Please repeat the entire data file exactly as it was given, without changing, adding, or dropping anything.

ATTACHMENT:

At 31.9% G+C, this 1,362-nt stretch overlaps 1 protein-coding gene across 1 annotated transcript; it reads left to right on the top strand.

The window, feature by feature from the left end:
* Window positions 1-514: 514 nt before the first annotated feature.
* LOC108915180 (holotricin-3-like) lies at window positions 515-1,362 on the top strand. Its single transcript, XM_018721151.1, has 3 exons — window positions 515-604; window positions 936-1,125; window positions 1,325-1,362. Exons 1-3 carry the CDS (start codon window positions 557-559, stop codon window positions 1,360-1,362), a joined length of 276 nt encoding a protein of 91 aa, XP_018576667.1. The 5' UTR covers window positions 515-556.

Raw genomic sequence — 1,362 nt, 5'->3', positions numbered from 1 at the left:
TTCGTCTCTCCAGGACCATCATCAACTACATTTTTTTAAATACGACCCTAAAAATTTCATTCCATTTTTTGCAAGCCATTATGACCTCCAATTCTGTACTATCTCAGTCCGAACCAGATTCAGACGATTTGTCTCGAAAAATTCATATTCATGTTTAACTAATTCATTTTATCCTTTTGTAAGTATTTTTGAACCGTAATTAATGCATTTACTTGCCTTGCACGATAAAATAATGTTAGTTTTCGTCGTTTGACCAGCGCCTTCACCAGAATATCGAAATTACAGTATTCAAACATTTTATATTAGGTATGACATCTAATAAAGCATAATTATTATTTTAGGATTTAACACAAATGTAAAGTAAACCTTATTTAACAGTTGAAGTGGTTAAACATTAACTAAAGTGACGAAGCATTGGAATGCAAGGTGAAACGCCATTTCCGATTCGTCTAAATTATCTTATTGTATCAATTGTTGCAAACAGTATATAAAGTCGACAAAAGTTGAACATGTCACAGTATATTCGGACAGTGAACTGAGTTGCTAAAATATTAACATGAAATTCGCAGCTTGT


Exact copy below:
At 31.9% G+C, this 1,362-nt stretch overlaps 1 protein-coding gene across 1 annotated transcript; it reads left to right on the top strand.

The window, feature by feature from the left end:
* Window positions 1-514: 514 nt before the first annotated feature.
* LOC108915180 (holotricin-3-like) lies at window positions 515-1,362 on the top strand. Its single transcript, XM_018721151.1, has 3 exons — window positions 515-604; window positions 936-1,125; window positions 1,325-1,362. Exons 1-3 carry the CDS (start codon window positions 557-559, stop codon window positions 1,360-1,362), a joined length of 276 nt encoding a protein of 91 aa, XP_018576667.1. The 5' UTR covers window positions 515-556.

Raw genomic sequence — 1,362 nt, 5'->3', positions numbered from 1 at the left:
TTCGTCTCTCCAGGACCATCATCAACTACATTTTTTTAAATACGACCCTAAAAATTTCATTCCATTTTTTGCAAGCCATTATGACCTCCAATTCTGTACTATCTCAGTCCGAACCAGATTCAGACGATTTGTCTCGAAAAATTCATATTCATGTTTAACTAATTCATTTTATCCTTTTGTAAGTATTTTTGAACCGTAATTAATGCATTTACTTGCCTTGCACGATAAAATAATGTTAGTTTTCGTCGTTTGACCAGCGCCTTCACCAGAATATCGAAATTACAGTATTCAAACATTTTATATTAGGTATGACATCTAATAAAGCATAATTATTATTTTAGGATTTAACACAAATGTAAAGTAAACCTTATTTAACAGTTGAAGTGGTTAAACATTAACTAAAGTGACGAAGCATTGGAATGCAAGGTGAAACGCCATTTCCGATTCGTCTAAATTATCTTATTGTATCAATTGTTGCAAACAGTATATAAAGTCGACAAAAGTTGAACATGTCACAGTATATTCGGACAGTGAACTGAGTTGCTAAAATATTAACATGAAATTCGCAGCTTGT